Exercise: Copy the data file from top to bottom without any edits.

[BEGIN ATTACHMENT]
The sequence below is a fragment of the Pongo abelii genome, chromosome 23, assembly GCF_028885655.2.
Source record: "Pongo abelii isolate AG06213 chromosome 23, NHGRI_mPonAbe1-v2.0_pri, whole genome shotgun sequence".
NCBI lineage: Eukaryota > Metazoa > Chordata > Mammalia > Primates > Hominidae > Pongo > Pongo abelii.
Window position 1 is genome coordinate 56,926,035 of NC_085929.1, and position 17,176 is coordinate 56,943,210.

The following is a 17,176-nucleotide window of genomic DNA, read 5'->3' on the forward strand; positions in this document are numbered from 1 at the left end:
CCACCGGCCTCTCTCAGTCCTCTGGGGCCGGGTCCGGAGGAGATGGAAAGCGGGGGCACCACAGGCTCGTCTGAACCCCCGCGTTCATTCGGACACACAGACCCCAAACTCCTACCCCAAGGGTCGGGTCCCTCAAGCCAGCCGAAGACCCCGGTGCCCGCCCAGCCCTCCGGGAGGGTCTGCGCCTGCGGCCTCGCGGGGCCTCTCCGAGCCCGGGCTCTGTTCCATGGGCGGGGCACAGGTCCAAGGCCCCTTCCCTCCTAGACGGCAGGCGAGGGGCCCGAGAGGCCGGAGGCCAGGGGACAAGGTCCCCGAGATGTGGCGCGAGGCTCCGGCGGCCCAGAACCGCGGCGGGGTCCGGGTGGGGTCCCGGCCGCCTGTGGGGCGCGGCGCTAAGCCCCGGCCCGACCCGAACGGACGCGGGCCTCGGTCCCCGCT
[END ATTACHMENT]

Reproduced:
The sequence below is a fragment of the Pongo abelii genome, chromosome 23, assembly GCF_028885655.2.
Source record: "Pongo abelii isolate AG06213 chromosome 23, NHGRI_mPonAbe1-v2.0_pri, whole genome shotgun sequence".
NCBI lineage: Eukaryota > Metazoa > Chordata > Mammalia > Primates > Hominidae > Pongo > Pongo abelii.
Window position 1 is genome coordinate 56,926,035 of NC_085929.1, and position 17,176 is coordinate 56,943,210.

The following is a 17,176-nucleotide window of genomic DNA, read 5'->3' on the forward strand; positions in this document are numbered from 1 at the left end:
CCACCGGCCTCTCTCAGTCCTCTGGGGCCGGGTCCGGAGGAGATGGAAAGCGGGGGCACCACAGGCTCGTCTGAACCCCCGCGTTCATTCGGACACACAGACCCCAAACTCCTACCCCAAGGGTCGGGTCCCTCAAGCCAGCCGAAGACCCCGGTGCCCGCCCAGCCCTCCGGGAGGGTCTGCGCCTGCGGCCTCGCGGGGCCTCTCCGAGCCCGGGCTCTGTTCCATGGGCGGGGCACAGGTCCAAGGCCCCTTCCCTCCTAGACGGCAGGCGAGGGGCCCGAGAGGCCGGAGGCCAGGGGACAAGGTCCCCGAGATGTGGCGCGAGGCTCCGGCGGCCCAGAACCGCGGCGGGGTCCGGGTGGGGTCCCGGCCGCCTGTGGGGCGCGGCGCTAAGCCCCGGCCCGACCCGAACGGACGCGGGCCTCGGTCCCCGCT